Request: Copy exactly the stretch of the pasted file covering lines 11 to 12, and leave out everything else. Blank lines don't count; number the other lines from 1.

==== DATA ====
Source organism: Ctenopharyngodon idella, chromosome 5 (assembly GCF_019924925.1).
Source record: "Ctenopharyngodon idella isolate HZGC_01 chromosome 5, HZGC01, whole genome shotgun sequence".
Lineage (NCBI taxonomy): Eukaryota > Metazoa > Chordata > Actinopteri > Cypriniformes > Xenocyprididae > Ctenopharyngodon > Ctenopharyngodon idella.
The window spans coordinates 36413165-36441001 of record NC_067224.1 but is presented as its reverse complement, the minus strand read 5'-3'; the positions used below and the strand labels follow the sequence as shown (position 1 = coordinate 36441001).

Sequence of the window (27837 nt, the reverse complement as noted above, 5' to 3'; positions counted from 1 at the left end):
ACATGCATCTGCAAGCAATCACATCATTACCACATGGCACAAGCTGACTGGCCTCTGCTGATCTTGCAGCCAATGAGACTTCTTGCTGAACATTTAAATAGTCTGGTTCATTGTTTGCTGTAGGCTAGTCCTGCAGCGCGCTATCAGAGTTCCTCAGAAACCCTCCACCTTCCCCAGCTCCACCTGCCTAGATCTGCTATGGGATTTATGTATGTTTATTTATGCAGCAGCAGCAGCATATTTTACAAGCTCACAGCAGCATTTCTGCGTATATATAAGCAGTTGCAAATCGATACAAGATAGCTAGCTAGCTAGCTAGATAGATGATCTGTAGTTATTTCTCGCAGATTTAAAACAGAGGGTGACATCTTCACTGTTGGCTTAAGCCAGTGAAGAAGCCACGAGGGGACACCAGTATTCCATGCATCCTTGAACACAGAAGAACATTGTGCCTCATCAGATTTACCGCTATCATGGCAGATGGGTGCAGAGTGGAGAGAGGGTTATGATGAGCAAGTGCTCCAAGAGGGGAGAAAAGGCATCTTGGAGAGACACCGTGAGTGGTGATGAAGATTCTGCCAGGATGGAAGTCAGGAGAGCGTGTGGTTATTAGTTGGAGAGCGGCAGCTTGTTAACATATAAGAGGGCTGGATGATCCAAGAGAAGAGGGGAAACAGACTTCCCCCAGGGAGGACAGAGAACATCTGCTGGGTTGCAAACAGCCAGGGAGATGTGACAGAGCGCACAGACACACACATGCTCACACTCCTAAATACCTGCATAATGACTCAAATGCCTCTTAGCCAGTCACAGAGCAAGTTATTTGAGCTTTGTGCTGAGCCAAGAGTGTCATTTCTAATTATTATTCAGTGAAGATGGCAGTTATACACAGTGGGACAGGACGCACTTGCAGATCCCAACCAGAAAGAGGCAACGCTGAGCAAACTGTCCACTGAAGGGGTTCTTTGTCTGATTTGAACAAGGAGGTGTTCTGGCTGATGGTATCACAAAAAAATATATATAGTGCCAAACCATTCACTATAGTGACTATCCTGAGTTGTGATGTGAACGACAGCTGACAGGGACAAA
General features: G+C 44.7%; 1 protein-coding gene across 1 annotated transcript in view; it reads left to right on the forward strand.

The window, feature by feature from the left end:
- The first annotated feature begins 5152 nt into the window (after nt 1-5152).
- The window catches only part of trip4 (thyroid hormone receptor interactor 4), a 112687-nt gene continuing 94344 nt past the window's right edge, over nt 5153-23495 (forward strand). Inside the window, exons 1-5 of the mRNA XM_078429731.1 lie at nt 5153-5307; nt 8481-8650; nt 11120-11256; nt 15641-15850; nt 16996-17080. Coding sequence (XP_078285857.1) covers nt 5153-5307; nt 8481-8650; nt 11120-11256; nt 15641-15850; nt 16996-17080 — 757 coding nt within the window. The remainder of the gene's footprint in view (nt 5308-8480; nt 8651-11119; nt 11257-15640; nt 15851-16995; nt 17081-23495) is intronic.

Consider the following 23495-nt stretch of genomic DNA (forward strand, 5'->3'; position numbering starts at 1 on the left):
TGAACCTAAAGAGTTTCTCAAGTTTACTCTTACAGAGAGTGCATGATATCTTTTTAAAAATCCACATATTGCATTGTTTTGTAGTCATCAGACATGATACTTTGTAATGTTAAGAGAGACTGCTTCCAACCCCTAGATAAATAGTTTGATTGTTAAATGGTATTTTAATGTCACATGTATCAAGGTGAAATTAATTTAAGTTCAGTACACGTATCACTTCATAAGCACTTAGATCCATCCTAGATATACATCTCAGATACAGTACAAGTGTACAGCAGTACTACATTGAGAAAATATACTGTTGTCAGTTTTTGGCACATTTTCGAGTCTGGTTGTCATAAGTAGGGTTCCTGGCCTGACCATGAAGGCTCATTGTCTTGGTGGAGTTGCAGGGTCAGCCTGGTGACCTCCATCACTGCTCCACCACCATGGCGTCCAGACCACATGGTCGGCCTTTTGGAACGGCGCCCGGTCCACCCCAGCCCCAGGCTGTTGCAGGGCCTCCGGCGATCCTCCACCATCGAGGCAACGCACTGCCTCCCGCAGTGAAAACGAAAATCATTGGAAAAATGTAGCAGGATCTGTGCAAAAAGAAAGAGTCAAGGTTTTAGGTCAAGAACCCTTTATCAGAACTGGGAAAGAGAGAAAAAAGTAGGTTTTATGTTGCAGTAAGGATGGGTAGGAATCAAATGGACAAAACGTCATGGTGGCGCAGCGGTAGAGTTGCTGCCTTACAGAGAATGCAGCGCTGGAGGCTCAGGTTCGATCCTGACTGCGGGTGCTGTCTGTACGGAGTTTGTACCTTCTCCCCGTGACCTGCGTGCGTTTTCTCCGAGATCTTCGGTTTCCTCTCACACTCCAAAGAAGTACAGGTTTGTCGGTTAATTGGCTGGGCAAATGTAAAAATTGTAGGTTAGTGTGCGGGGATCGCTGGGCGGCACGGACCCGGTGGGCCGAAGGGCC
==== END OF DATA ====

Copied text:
Consider the following 23495-nt stretch of genomic DNA (forward strand, 5'->3'; position numbering starts at 1 on the left):
TGAACCTAAAGAGTTTCTCAAGTTTACTCTTACAGAGAGTGCATGATATCTTTTTAAAAATCCACATATTGCATTGTTTTGTAGTCATCAGACATGATACTTTGTAATGTTAAGAGAGACTGCTTCCAACCCCTAGATAAATAGTTTGATTGTTAAATGGTATTTTAATGTCACATGTATCAAGGTGAAATTAATTTAAGTTCAGTACACGTATCACTTCATAAGCACTTAGATCCATCCTAGATATACATCTCAGATACAGTACAAGTGTACAGCAGTACTACATTGAGAAAATATACTGTTGTCAGTTTTTGGCACATTTTCGAGTCTGGTTGTCATAAGTAGGGTTCCTGGCCTGACCATGAAGGCTCATTGTCTTGGTGGAGTTGCAGGGTCAGCCTGGTGACCTCCATCACTGCTCCACCACCATGGCGTCCAGACCACATGGTCGGCCTTTTGGAACGGCGCCCGGTCCACCCCAGCCCCAGGCTGTTGCAGGGCCTCCGGCGATCCTCCACCATCGAGGCAACGCACTGCCTCCCGCAGTGAAAACGAAAATCATTGGAAAAATGTAGCAGGATCTGTGCAAAAAGAAAGAGTCAAGGTTTTAGGTCAAGAACCCTTTATCAGAACTGGGAAAGAGAGAAAAAAGTAGGTTTTATGTTGCAGTAAGGATGGGTAGGAATCAAATGGACAAAACGTCATGGTGGCGCAGCGGTAGAGTTGCTGCCTTACAGAGAATGCAGCGCTGGAGGCTCAGGTTCGATCCTGACTGCGGGTGCTGTCTGTACGGAGTTTGTACCTTCTCCCCGTGACCTGCGTGCGTTTTCTCCGAGATCTTCGGTTTCCTCTCACACTCCAAAGAAGTACAGGTTTGTCGGTTAATTGGCTGGGCAAATGTAAAAATTGTAGGTTAGTGTGCGGGGATCGCTGGGCGGCACGGACCCGGTGGGCCGAAGGGCC